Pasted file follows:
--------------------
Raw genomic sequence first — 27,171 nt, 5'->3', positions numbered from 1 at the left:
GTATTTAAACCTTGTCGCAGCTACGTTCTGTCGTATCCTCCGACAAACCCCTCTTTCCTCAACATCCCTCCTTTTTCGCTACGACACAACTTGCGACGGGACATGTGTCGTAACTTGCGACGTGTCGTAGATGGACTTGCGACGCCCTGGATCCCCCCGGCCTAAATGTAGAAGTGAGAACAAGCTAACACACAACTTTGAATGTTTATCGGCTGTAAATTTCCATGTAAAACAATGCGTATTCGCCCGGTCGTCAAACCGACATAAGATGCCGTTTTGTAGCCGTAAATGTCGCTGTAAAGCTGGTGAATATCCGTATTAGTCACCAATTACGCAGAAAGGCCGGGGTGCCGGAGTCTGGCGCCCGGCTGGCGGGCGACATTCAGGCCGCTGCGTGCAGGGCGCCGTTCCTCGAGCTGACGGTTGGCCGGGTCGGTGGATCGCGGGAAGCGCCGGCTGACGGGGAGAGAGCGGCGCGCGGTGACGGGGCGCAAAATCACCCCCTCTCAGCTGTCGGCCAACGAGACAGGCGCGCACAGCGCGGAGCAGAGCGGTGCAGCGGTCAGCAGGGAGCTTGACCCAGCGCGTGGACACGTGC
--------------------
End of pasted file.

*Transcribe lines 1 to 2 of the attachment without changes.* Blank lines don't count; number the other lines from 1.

Raw genomic sequence first — 27,171 nt, 5'->3', positions numbered from 1 at the left:
GTATTTAAACCTTGTCGCAGCTACGTTCTGTCGTATCCTCCGACAAACCCCTCTTTCCTCAACATCCCTCCTTTTTCGCTACGACACAACTTGCGACGGGACATGTGTCGTAACTTGCGACGTGTCGTAGATGGACTTGCGACGCCCTGGATCCCCCCGGCCTAAATGTAGAAGTGAGAACAAGCTAACACACAACTTTGAATGTTTATCGGCTGTAAATTTCCATGTAAAACAATGCGTATTCGCCCGGTCGTCAAACCGACATAAGATGCCGTTTTGTAGCCGTAAATGTCGCTGTAAAGCTGGTGAATATCCGTATTAGTCACCAATTACGCAGAAAGGCCGGGGTGCCGGAGTCTGGCGCCCGGCTGGCGGGCGACATTCAGGCCGCTGCGTGCAGGGCGCCGTTCCTCGAGCTGACGGTTGGCCGGGTCGGTGGATCGCGGGAAGCGCCGGCTGACGGGGAGAGAGCGGCGCGCGGTGACGGGGCGCAAAATCACCCCCTCTCAGCTGTCGGCCAACGAGACAGGCGCGCACAGCGCGGAGCAGAGCGGTGCAGCGGTCAGCAGGGAGCTTGACCCAGCGCGTGGACACGTGC